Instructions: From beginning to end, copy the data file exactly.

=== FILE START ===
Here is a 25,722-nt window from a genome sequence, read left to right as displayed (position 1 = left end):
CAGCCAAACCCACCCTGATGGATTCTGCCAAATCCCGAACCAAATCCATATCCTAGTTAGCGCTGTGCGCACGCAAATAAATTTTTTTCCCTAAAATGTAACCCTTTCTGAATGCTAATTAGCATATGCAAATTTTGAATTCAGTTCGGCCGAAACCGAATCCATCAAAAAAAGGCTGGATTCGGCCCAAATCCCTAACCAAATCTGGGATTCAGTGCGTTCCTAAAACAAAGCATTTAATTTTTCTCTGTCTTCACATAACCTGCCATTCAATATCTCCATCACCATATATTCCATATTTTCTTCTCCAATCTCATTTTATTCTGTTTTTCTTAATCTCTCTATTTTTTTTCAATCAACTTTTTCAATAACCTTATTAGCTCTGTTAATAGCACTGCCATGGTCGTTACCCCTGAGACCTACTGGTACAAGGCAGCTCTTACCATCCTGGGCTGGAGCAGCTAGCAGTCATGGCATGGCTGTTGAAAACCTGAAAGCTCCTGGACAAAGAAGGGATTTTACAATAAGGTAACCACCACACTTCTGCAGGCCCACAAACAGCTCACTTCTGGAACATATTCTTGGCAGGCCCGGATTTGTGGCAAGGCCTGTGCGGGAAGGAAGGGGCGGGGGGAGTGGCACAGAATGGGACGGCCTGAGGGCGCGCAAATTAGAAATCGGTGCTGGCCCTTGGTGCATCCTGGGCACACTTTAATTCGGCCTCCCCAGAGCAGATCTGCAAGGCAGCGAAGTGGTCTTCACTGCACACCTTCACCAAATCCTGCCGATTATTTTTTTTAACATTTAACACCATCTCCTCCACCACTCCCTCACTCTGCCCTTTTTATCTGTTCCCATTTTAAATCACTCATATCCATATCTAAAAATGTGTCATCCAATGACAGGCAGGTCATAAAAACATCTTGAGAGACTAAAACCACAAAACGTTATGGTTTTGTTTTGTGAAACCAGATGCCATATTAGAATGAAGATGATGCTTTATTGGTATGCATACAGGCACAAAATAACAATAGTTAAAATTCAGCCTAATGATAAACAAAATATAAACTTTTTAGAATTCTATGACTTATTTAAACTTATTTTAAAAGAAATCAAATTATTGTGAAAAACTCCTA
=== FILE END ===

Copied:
Here is a 25,722-nt window from a genome sequence, read left to right as displayed (position 1 = left end):
CAGCCAAACCCACCCTGATGGATTCTGCCAAATCCCGAACCAAATCCATATCCTAGTTAGCGCTGTGCGCACGCAAATAAATTTTTTTCCCTAAAATGTAACCCTTTCTGAATGCTAATTAGCATATGCAAATTTTGAATTCAGTTCGGCCGAAACCGAATCCATCAAAAAAAGGCTGGATTCGGCCCAAATCCCTAACCAAATCTGGGATTCAGTGCGTTCCTAAAACAAAGCATTTAATTTTTCTCTGTCTTCACATAACCTGCCATTCAATATCTCCATCACCATATATTCCATATTTTCTTCTCCAATCTCATTTTATTCTGTTTTTCTTAATCTCTCTATTTTTTTTCAATCAACTTTTTCAATAACCTTATTAGCTCTGTTAATAGCACTGCCATGGTCGTTACCCCTGAGACCTACTGGTACAAGGCAGCTCTTACCATCCTGGGCTGGAGCAGCTAGCAGTCATGGCATGGCTGTTGAAAACCTGAAAGCTCCTGGACAAAGAAGGGATTTTACAATAAGGTAACCACCACACTTCTGCAGGCCCACAAACAGCTCACTTCTGGAACATATTCTTGGCAGGCCCGGATTTGTGGCAAGGCCTGTGCGGGAAGGAAGGGGCGGGGGGAGTGGCACAGAATGGGACGGCCTGAGGGCGCGCAAATTAGAAATCGGTGCTGGCCCTTGGTGCATCCTGGGCACACTTTAATTCGGCCTCCCCAGAGCAGATCTGCAAGGCAGCGAAGTGGTCTTCACTGCACACCTTCACCAAATCCTGCCGATTATTTTTTTTAACATTTAACACCATCTCCTCCACCACTCCCTCACTCTGCCCTTTTTATCTGTTCCCATTTTAAATCACTCATATCCATATCTAAAAATGTGTCATCCAATGACAGGCAGGTCATAAAAACATCTTGAGAGACTAAAACCACAAAACGTTATGGTTTTGTTTTGTGAAACCAGATGCCATATTAGAATGAAGATGATGCTTTATTGGTATGCATACAGGCACAAAATAACAATAGTTAAAATTCAGCCTAATGATAAACAAAATATAAACTTTTTAGAATTCTATGACTTATTTAAACTTATTTTAAAAGAAATCAAATTATTGTGAAAAACTCCTA